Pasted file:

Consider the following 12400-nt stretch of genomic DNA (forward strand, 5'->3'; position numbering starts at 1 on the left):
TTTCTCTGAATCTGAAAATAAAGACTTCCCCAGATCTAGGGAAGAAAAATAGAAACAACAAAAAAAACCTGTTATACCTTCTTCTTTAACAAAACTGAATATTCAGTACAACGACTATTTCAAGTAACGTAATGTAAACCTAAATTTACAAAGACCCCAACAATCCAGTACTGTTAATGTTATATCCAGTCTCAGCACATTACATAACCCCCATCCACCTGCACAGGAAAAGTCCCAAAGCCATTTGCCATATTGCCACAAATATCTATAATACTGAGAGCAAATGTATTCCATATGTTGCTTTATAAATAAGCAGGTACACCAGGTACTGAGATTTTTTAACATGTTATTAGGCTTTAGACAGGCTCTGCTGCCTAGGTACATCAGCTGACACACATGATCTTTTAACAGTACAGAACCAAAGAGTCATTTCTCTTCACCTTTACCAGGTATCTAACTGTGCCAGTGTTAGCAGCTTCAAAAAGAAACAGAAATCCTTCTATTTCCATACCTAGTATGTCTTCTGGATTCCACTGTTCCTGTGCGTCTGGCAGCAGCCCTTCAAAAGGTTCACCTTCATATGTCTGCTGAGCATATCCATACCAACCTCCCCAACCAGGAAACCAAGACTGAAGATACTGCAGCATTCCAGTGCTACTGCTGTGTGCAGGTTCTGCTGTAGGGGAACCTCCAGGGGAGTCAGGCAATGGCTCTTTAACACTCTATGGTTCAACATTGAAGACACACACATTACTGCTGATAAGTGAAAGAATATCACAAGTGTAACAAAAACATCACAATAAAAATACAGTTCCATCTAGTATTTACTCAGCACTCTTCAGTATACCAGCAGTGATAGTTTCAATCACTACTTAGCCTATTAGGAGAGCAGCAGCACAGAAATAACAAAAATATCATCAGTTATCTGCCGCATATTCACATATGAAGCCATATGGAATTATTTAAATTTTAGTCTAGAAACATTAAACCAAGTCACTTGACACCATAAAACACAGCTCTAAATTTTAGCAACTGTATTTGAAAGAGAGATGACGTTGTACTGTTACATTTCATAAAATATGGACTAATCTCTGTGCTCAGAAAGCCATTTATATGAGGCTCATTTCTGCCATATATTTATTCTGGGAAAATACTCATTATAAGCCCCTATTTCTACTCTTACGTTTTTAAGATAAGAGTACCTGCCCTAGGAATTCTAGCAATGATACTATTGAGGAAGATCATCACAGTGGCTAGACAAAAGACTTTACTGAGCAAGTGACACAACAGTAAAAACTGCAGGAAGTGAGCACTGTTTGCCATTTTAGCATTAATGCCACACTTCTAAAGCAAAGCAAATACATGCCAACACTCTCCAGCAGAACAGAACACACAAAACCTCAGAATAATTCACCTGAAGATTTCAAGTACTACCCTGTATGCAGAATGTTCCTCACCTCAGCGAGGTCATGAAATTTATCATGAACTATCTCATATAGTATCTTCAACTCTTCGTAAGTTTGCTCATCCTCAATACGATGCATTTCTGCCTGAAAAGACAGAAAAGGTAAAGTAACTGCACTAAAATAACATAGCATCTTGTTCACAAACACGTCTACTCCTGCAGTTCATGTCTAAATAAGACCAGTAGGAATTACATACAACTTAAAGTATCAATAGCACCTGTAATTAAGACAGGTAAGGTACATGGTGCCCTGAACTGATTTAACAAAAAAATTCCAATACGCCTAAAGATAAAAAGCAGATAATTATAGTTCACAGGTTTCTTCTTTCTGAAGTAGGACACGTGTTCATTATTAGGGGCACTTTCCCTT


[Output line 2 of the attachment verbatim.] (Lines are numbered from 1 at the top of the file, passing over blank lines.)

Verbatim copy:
TTTCTCTGAATCTGAAAATAAAGACTTCCCCAGATCTAGGGAAGAAAAATAGAAACAACAAAAAAAACCTGTTATACCTTCTTCTTTAACAAAACTGAATATTCAGTACAACGACTATTTCAAGTAACGTAATGTAAACCTAAATTTACAAAGACCCCAACAATCCAGTACTGTTAATGTTATATCCAGTCTCAGCACATTACATAACCCCCATCCACCTGCACAGGAAAAGTCCCAAAGCCATTTGCCATATTGCCACAAATATCTATAATACTGAGAGCAAATGTATTCCATATGTTGCTTTATAAATAAGCAGGTACACCAGGTACTGAGATTTTTTAACATGTTATTAGGCTTTAGACAGGCTCTGCTGCCTAGGTACATCAGCTGACACACATGATCTTTTAACAGTACAGAACCAAAGAGTCATTTCTCTTCACCTTTACCAGGTATCTAACTGTGCCAGTGTTAGCAGCTTCAAAAAGAAACAGAAATCCTTCTATTTCCATACCTAGTATGTCTTCTGGATTCCACTGTTCCTGTGCGTCTGGCAGCAGCCCTTCAAAAGGTTCACCTTCATATGTCTGCTGAGCATATCCATACCAACCTCCCCAACCAGGAAACCAAGACTGAAGATACTGCAGCATTCCAGTGCTACTGCTGTGTGCAGGTTCTGCTGTAGGGGAACCTCCAGGGGAGTCAGGCAATGGCTCTTTAACACTCTATGGTTCAACATTGAAGACACACACATTACTGCTGATAAGTGAAAGAATATCACAAGTGTAACAAAAACATCACAATAAAAATACAGTTCCATCTAGTATTTACTCAGCACTCTTCAGTATACCAGCAGTGATAGTTTCAATCACTACTTAGCCTATTAGGAGAGCAGCAGCACAGAAATAACAAAAATATCATCAGTTATCTGCCGCATATTCACATATGAAGCCATATGGAATTATTTAAATTTTAGTCTAGAAACATTAAACCAAGTCACTTGACACCATAAAACACAGCTCTAAATTTTAGCAACTGTATTTGAAAGAGAGATGACGTTGTACTGTTACATTTCATAAAATATGGACTAATCTCTGTGCTCAGAAAGCCATTTATATGAGGCTCATTTCTGCCATATATTTATTCTGGGAAAATACTCATTATAAGCCCCTATTTCTACTCTTACGTTTTTAAGATAAGAGTACCTGCCCTAGGAATTCTAGCAATGATACTATTGAGGAAGATCATCACAGTGGCTAGACAAAAGACTTTACTGAGCAAGTGACACAACAGTAAAAACTGCAGGAAGTGAGCACTGTTTGCCATTTTAGCATTAATGCCACACTTCTAAAGCAAAGCAAATACATGCCAACACTCTCCAGCAGAACAGAACACACAAAACCTCAGAATAATTCACCTGAAGATTTCAAGTACTACCCTGTATGCAGAATGTTCCTCACCTCAGCGAGGTCATGAAATTTATCATGAACTATCTCATATAGTATCTTCAACTCTTCGTAAGTTTGCTCATCCTCAATACGATGCATTTCTGCCTGAAAAGACAGAAAAGGTAAAGTAACTGCACTAAAATAACATAGCATCTTGTTCACAAACACGTCTACTCCTGCAGTTCATGTCTAAATAAGACCAGTAGGAATTACATACAACTTAAAGTATCAATAGCACCTGTAATTAAGACAGGTAAGGTACATGGTGCCCTGAACTGATTTAACAAAAAAATTCCAATACGCCTAAAGATAAAAAGCAGATAATTATAGTTCACAGGTTTCTTCTTTCTGAAGTAGGACACGTGTTCATTATTAGGGGCACTTTCCCTT